Hitchens, C. (2007) God is Not Great: How Religion Poisons Everything. New York: Warner Twelve

James, W. (1902) The Varieties of Religious Experience. New York: Longmans, Green and Co. [quotes from 1982 Penguin edition, edited by Martin E. Marty]

Jones, H. (2006) The Thoughtful Guide to God. Winchester: O Books

Jones, K. (2007) Challenging Richard Dawkins. Norwich: Canterbury Press

Lash, N. (2007) Where does The God Delusion come from? New Blackfriars 88 (1017): 507-521

Lundstrom, P. (2008) God: The Short Version. Oxford: Lion Books

Martin, D. (1967) A Sociology of English Religion. London: SCM Press

Martin, D. (2008) Does the advance of science mean secularisation? Scottish Journal of Theology 61 (1): 1-51

Mawson, T. (2005) Belief in God. An Introduction to the Philosophy of Religion. Oxford: Oxford University Press

McGrath, A. (2007) Dawkins’ God: Genes, memes, and the meaning of life. Oxford: Blackwell Publishing

Newberg, A., D’Aquili, E. and Rause, V. (2001) Why God won’t go away. New York: Ballantine Books

Novak, M. (2007) Lonely atheists of the global village. National Review 19 March: 43-54

Ogden, C. (2000) God: a Beginner’s Guide. London: Hodder & Stoughton

Otto, R. (1923) The Idea of the Holy. [Quotations from the 1958 edition, translated by J. Harvey] London: Oxford University Press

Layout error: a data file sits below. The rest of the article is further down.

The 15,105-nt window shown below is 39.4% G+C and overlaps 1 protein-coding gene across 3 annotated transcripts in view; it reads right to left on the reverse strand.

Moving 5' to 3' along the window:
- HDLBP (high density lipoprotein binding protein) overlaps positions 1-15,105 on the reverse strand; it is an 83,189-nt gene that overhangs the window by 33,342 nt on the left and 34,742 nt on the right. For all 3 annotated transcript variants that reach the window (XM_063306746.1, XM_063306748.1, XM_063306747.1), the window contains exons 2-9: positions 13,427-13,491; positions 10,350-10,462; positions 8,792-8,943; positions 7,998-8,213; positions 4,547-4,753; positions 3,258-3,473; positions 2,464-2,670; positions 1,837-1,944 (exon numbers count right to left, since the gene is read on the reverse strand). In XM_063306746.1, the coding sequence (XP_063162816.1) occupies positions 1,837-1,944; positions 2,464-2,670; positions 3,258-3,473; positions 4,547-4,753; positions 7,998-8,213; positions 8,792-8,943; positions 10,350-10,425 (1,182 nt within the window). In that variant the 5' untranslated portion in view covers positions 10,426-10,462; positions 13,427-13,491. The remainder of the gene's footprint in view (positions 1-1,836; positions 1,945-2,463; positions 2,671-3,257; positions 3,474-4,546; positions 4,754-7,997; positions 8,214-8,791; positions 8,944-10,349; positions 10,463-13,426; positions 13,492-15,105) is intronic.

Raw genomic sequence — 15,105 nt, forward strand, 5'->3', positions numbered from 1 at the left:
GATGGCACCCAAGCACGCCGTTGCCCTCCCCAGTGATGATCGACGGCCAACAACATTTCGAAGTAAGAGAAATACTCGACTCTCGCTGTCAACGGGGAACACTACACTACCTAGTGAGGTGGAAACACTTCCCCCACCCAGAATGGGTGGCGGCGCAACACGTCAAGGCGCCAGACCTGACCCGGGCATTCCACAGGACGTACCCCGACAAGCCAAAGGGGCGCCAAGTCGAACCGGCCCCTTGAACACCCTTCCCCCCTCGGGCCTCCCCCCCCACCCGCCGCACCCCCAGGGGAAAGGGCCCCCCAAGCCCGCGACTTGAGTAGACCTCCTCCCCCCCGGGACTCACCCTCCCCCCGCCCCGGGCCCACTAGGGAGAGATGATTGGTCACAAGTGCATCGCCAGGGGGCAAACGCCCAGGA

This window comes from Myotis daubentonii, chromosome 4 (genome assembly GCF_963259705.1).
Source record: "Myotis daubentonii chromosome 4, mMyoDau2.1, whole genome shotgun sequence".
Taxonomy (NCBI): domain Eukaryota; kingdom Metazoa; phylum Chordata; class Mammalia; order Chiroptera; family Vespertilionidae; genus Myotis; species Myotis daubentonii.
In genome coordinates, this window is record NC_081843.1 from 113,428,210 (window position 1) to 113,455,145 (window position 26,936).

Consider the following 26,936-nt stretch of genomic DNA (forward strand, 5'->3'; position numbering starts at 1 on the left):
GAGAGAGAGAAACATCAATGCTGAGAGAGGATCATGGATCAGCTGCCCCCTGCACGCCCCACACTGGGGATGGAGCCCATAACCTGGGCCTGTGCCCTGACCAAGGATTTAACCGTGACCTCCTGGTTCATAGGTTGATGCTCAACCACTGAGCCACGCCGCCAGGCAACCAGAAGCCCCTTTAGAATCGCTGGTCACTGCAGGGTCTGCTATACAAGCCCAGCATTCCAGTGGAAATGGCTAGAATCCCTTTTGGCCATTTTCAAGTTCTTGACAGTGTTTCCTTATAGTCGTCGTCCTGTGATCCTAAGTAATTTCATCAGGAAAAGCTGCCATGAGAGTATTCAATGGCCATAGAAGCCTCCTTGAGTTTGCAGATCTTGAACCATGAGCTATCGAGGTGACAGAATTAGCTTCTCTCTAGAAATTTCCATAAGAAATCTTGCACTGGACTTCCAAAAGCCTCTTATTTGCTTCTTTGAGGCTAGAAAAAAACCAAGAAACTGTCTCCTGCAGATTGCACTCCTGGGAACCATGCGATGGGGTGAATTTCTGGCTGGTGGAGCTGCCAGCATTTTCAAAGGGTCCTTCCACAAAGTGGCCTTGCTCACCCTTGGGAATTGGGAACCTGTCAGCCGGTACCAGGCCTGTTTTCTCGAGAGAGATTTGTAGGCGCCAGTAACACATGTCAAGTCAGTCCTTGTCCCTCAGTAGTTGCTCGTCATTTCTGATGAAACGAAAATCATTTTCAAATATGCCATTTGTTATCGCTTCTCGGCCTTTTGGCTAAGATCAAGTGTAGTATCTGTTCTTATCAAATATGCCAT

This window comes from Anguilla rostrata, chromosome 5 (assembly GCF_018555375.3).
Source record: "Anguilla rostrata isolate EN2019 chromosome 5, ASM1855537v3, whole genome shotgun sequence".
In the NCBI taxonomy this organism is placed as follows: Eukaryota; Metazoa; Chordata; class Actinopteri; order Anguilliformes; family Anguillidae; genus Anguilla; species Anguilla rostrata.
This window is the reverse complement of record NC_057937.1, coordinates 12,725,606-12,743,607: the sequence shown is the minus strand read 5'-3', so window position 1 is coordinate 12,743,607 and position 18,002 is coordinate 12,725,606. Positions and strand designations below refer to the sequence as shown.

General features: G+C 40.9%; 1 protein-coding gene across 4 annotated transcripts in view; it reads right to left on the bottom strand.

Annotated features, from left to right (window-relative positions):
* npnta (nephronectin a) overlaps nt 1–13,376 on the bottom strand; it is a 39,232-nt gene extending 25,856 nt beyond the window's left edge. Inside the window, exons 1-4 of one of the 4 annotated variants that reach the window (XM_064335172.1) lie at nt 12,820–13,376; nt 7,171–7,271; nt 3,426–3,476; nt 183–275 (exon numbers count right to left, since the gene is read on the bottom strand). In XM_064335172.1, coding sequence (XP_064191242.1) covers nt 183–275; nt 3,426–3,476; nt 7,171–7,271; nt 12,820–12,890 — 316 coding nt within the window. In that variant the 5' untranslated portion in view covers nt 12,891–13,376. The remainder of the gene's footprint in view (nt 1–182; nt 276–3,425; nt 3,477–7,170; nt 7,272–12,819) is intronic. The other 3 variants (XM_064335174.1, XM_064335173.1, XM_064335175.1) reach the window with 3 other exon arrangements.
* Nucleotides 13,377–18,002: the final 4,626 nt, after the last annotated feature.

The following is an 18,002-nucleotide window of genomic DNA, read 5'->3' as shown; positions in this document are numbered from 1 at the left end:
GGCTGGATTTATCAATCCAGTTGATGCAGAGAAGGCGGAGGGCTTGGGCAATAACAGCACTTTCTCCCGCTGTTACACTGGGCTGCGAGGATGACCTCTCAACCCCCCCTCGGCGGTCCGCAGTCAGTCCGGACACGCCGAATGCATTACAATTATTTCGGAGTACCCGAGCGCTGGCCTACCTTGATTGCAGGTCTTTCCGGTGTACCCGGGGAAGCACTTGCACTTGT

Pearce, J. (1998) Tolkien: Man and Myth. London: HarperCollins

Pirsig, R.M. (1974) Zen and the Art of Motorcycle Maintenance: an inquiry into values. London: Corgi

Poole, M. (2009) The ‘New’ Atheism: ten arguments that don’t hold water. Oxford: Lion Books

Pratt, V. (1970) Religion and Secularisation. London: MacMillan

Robertson, D. (2007) The Dawkins Letters: challenging atheist myths. Fearn: Christian Focus Publications

Schleiermacher, F. (1989) The Christian Faith. Translated by H.R. MacKintosh and J.S. Stewart. Edinburgh: T & T Clark

Shermer, M (2000) How We Believe. The search for God in an Age of Science. New York: W.H. Freeman

Sire, J.W. (1997) The Universe Next Door: a basic world-view catalog. 3rd edition. Downers Grove: Inter-Varsity Press

Smart, N. (1969) The Religious Experience of Mankind. Glasgow: Collins

Tillich, P. (1958) Dynamics of Faith. New York: Harper & Row

Tippett, K. (2007) Speaking of Faith. New York: Viking

Voas, D. and Ling, R. (2010) Religion in Britain and the United States. In Park, A., Curtice, J., Thomson, K., Phillips, M., Clery, E. and Butt, S. (editors) British Social Attitudes 2010. London: Sage

Walsh, B.J. and Middleton, J.R. (1984) The Transforming Vision: shaping a Christian world view. Downers Grove: Inter-Varsity Press

Ward, K. (2008) Why there almost certainly is a God: doubting Dawkins. Oxford: Lion Books

Watson, D. (1984) Fear No Evil: one man deals with terminal illness. London: Hodder & Stoughton

Weber, M. (1966) The Sociology of Religion. (First published in Germany in 1922). London: Methuen

Wilson, B.R. (1966) Religion in a Secular Society. London: Penguin